The Tea Pot, Darnley

The Tea Pot, Darnley near Malpeque Bay, PE

This trail was given a rating of 3 out of 5 stars This trail was given a rating of 3 out of 5 stars This trail was given a rating of 3 out of 5 stars This trail was given a rating of 3 out of 5 stars This trail was given a rating of 3 out of 5 stars
8 kms
Sea Kayaking
Summer, Fall
Malpeque Bay, PE
User smburt

(The 8K is measured one way)

The Tea Pot is a sandstone sea stack that still stands, un like the famous elephant Rock of years ago. You can visit this point of interest by walking up the beach from the private campground known as Twin Shores, or you can get more interactive views by using your kayak.

We chose to make it an interesting paddle by launching from Darnley Basin and paddling around a small landmass to arrive at the sea stack, and exit through the campground. This is on PEI's North Shore.

We found our let-in by hunting around the cottage roads until we found beach access from Darnley Basin. From there, we found the scenery to be low lying red cliffs and white sand beaches around the channel. Be careful of the tides if you choose to paddle through the narrow channel, as rips could make it a challenge coming or going at any other time of the tide cycle. The basin is fairly shallow.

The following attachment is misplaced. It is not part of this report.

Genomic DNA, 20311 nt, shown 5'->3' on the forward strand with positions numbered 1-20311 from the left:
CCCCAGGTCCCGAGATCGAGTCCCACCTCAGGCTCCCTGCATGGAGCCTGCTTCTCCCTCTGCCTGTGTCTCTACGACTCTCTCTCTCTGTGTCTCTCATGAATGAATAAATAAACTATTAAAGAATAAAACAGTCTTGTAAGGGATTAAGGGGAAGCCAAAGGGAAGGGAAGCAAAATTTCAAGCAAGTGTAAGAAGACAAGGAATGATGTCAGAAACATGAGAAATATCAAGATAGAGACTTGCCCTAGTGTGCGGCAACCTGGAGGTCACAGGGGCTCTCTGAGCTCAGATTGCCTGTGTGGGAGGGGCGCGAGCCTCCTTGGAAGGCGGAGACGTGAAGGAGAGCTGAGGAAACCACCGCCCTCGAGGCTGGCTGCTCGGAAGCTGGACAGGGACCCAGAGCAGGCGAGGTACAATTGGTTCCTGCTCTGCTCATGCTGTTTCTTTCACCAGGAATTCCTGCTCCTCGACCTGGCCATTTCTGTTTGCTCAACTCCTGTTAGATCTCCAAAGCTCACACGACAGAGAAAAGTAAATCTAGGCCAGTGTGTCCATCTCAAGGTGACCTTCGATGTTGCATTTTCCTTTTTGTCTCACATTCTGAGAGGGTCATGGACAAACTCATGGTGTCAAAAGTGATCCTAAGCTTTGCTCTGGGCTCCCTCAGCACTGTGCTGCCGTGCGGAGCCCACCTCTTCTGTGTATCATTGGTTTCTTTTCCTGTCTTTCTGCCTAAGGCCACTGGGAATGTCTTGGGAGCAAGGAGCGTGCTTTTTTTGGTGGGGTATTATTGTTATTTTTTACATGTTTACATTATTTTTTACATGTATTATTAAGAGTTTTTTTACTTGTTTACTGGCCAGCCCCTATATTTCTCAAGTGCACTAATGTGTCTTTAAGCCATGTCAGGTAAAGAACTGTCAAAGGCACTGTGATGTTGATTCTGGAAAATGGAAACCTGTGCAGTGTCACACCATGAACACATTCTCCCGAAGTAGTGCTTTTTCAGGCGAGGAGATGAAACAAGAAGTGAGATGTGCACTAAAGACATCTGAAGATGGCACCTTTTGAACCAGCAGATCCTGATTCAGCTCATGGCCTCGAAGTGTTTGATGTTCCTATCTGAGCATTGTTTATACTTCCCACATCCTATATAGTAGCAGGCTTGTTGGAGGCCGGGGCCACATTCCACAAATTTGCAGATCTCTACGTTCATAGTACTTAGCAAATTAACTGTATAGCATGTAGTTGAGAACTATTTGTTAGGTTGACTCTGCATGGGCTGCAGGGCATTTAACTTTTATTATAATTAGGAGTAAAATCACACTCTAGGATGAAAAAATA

As we passed along the outter coast, we found more secluded beaches and low clay cliffs. The tide, currents and shallow water made padding a chore, but getting further away from shore would make the trip visually dull.

Once you round the corner and paddle along the North Shore, you can see the pointed top of the Tea Pot off in the distance. Along the way, you'l see the popular beach and all the campers enjoying the summer-warmed ocean water. About one Kilometer later, yu will arrive at the teapot.

The sea stack is best viewed in the morning hours, preferably early with the low sun revealing deep shadows and textures in the red sandstone. Unfortunately we visited in the mid afternoon, so the lighting wasn't as apealing. Still, with the right tides and light, you can have a blast kayaking around this rock formation, and get some great photos. For an easy paddle, it's worth it as a kayaking destination.

Shannon Burt

East Coast editor


From Kensington, take route 20 toward Malpeque, and continue right. The road will cross a bridge, which could serve as an alternative let in, but there is a retainer wall along the banks. At Darnley, take a left at the Lower Darnley Road, and look for Darnley Basin Lane on the left. Or, simply drive further to Twin Shores Campground, and get to the beach to make your paddle way shorter.


Please check the bottom of the Description (above left; click) for the author's written directions.

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